Inhaled corticosteroids (ICSs) have been recommended as a maintenance treatment, either alone or together with long-acting inhaled β2-agonists, for all asthma patients. Short-acting β2-agonists (SABAs) are rapid-onset bronchodilators, which provide symptom relief, but have no anti-inflammatory properties, yet are the most widely used as-needed reliever treatment for asthma and often the only treatment prescribed. Asthma patients can find adhering to daily preventative medication with ICS difficult and will often revert to using as-needed SABA as their only treatment, increasing their risk of exacerbations. The purpose of this review is to evaluate the efficacy of reliever medications that contain ICS compared with SABA as reliever, or with maintenance ICS and SABA as reliever, in mild asthma patients.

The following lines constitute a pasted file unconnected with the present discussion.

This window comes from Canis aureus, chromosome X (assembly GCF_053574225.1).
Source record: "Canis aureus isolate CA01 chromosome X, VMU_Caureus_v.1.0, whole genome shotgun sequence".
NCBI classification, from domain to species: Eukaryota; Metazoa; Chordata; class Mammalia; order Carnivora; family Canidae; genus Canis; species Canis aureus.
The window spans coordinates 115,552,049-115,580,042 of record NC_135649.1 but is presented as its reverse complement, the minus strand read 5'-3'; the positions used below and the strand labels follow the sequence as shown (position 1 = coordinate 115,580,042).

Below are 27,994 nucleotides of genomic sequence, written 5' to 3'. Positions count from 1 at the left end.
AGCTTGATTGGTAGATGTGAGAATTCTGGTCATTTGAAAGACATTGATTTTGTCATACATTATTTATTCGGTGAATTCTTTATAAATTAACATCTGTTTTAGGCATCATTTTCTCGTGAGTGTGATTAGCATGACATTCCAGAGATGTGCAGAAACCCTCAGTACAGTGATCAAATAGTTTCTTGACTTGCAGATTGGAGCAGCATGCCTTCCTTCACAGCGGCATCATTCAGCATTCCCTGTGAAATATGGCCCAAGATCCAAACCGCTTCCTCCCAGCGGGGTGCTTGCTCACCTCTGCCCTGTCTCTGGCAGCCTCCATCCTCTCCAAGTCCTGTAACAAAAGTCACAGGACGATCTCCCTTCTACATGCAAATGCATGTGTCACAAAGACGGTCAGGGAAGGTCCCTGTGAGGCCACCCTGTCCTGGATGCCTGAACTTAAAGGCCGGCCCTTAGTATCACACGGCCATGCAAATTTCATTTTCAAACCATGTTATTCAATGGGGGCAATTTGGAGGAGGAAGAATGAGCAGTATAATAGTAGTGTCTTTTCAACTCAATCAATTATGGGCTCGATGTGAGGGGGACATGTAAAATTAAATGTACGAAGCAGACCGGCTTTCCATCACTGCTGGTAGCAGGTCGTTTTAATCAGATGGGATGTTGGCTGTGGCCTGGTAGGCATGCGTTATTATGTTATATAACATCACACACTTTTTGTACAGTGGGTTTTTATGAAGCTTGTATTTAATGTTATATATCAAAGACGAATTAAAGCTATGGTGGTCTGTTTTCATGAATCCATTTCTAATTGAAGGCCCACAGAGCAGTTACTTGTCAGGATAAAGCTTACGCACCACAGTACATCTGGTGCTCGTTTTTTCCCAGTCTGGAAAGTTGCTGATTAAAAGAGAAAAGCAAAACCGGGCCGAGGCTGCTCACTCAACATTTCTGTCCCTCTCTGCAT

Nine studies were identified that have evaluated the use of ICS as a component of an as-needed reliever in patients with mild asthma. Four of the most recent studies compared the combination of ICS/formoterol to SABA as reliever.
ICS-containing reliever medication was superior to SABA as reliever alone, and was equivalent to maintenance ICS and SABA as reliever, particularly in reducing risks of severe asthma exacerbations, in studies which compared these reliever options.
SABAs should not be used as a reliever without ICS. The concern about patients with mild asthma not being adherent to maintenance ICS supports a recommendation that ICS/formoterol should be considered as a treatment option instead of maintenance ICS, to avoid the risk of patients reverting to SABA alone.